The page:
Global cognition was annually assessed using the Mini-Mental State Examination (MMSE) , which was carried out to depict the trajectory of cognitive function for each participant. The total scores ranged between 0 and 30, and lower scores revealed poorer cognitive performance. The Clinical Dementia Rating (CDR)  was administered to determine the severity of dementia. Additionally, the 12-item memory test, modified 15-item Boston Naming Test, category verbal fluency test, and forward and backward digit span test were used at study entry to assess short-term memory, language, executive function, attention and working memory, respectively. Longitudinal follow-up was performed in AD and MCI patients at one-year intervals with the MMSE and the CDR assessment.
For each participant, a Gentra Puregene kit (Qiagen, Hilden, Germany) was utilized to extract genomic DNA from whole blood samples based on standard protocols. Previous studies have reported that AD is associated with several genes, including APOE, ABCA7 [7, 11, 49], SORL1 [17, 21, 50, 51], BIN1 , GAB2 , and CD33 [11, 53]. Two single-nucleotide polymorphisms (SNPs), rs429358 and rs7412, were selected to genotype the ε2, ε3, and ε4 alleles of the APOE gene . Seven SNPs were selected and considered to serve as genetic markers for these candidate genes on the basis of (1) our previous study showing ABCA7 rs3764650, SORL1 rs1784933, and SORL1 rs2298813 associated with the risk of AD or MCI in Han Chinese individuals in Taiwan [7, 21] (2) SORL1 rs3737529 being one of the most significant SNPs in Asian population  (3) BIN1 rs744373 and CD33 rs3865444 being the AlzGene Top Results (alzgene.org) and being associated with the risk of AD in Caucasian and Han Chinese population [8, 11] (4) GAB2 2373115 being associated with the AD risk with an odds ratio of 4.06 .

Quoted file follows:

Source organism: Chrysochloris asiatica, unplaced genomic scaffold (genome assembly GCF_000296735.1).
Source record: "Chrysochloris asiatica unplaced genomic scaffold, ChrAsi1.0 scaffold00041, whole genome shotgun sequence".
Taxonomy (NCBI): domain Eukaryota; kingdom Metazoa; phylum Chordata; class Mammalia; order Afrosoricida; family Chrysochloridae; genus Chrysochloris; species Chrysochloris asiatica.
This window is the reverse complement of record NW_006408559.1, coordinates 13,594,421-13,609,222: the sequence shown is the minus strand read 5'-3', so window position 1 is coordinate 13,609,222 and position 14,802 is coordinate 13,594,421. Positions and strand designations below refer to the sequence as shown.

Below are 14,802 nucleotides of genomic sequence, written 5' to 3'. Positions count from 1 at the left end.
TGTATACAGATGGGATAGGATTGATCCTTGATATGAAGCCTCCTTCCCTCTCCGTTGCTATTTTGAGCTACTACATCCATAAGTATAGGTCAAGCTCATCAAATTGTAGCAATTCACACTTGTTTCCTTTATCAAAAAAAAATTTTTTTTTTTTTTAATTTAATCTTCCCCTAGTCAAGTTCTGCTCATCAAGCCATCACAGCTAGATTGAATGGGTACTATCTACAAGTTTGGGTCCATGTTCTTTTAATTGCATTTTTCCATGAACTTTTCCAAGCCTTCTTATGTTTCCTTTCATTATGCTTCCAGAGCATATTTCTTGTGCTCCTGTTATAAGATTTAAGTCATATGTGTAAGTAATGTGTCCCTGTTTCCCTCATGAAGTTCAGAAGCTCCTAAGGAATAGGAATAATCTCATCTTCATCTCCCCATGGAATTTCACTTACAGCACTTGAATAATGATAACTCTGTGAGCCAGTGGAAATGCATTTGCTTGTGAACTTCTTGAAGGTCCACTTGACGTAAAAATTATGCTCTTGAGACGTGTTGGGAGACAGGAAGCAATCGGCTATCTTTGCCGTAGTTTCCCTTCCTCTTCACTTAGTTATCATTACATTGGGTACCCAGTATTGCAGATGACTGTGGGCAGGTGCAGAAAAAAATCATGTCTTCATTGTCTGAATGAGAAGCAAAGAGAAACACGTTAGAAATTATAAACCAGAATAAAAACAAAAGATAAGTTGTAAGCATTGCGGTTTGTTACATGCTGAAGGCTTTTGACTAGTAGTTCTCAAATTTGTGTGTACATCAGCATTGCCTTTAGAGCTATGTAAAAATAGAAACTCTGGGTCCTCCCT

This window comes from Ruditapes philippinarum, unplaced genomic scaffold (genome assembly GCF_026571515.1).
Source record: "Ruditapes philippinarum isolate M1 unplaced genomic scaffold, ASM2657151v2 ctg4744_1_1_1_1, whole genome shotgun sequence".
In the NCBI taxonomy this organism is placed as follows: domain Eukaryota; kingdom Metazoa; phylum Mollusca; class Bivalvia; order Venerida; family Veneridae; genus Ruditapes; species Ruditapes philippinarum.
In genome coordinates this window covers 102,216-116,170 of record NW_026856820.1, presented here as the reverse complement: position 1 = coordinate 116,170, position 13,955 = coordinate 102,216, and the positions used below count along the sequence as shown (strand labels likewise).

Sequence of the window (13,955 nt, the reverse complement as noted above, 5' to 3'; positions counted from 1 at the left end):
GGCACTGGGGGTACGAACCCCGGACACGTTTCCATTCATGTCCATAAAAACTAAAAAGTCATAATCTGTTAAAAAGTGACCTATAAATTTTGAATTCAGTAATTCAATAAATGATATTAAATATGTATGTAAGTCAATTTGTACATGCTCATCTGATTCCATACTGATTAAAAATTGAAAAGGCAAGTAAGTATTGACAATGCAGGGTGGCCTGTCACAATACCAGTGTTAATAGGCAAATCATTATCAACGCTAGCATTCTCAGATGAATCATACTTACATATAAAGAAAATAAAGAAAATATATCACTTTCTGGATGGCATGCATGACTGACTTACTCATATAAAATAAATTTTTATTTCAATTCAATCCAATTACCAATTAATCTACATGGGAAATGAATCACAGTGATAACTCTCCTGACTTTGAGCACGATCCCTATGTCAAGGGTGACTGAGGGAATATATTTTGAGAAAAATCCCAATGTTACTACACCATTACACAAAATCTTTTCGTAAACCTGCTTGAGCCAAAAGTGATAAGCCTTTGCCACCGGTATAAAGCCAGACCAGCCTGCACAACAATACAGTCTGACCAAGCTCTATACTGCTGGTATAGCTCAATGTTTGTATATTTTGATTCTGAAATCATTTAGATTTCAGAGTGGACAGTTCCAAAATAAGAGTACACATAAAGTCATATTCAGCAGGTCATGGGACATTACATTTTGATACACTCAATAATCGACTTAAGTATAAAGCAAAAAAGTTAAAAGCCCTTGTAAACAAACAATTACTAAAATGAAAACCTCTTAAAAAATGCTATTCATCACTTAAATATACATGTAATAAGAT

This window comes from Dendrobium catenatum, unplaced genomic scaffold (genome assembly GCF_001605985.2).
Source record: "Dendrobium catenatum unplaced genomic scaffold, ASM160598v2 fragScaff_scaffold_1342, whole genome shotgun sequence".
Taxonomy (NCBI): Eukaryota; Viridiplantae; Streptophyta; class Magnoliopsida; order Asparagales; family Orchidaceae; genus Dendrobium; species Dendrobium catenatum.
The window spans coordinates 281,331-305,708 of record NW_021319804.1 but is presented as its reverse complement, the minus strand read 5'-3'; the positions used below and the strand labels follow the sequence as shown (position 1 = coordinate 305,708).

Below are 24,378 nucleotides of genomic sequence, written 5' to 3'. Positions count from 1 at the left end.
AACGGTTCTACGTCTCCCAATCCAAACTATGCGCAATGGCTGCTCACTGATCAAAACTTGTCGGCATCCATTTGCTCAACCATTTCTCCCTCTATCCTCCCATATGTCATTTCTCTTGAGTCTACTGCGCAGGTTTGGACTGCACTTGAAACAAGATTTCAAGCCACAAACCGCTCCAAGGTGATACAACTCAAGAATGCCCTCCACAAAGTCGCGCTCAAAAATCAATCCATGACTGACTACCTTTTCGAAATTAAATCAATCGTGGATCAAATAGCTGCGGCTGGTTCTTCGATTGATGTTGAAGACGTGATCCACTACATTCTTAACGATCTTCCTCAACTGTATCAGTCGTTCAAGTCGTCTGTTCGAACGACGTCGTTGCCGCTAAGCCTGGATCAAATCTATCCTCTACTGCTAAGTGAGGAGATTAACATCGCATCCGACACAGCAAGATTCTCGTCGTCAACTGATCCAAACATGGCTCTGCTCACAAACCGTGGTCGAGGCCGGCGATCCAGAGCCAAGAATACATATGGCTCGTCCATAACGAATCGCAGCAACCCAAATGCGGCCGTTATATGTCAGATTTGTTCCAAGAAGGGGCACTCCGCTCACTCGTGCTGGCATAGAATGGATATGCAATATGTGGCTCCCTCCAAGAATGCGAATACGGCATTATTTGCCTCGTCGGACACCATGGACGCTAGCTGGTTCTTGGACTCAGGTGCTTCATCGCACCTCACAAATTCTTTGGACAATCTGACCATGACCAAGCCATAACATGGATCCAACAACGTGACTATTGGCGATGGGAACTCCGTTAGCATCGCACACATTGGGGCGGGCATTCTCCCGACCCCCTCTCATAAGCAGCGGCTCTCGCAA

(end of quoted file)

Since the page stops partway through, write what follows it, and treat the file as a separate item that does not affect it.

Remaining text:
Genotyping of all SNPs was accomplished using the TaqMan genotyping assay (Applied Biosystems, Foster City, CA, USA) (Supplementary Table 5). Polymerase chain reaction (PCR) was carried out using 96-well microplates with an ABI 7500 real-time PCR system (Applied Biosystems). Allele discrimination was performed by identifying fluorescence using SDS software version 1.2.3 (Applied Biosystems).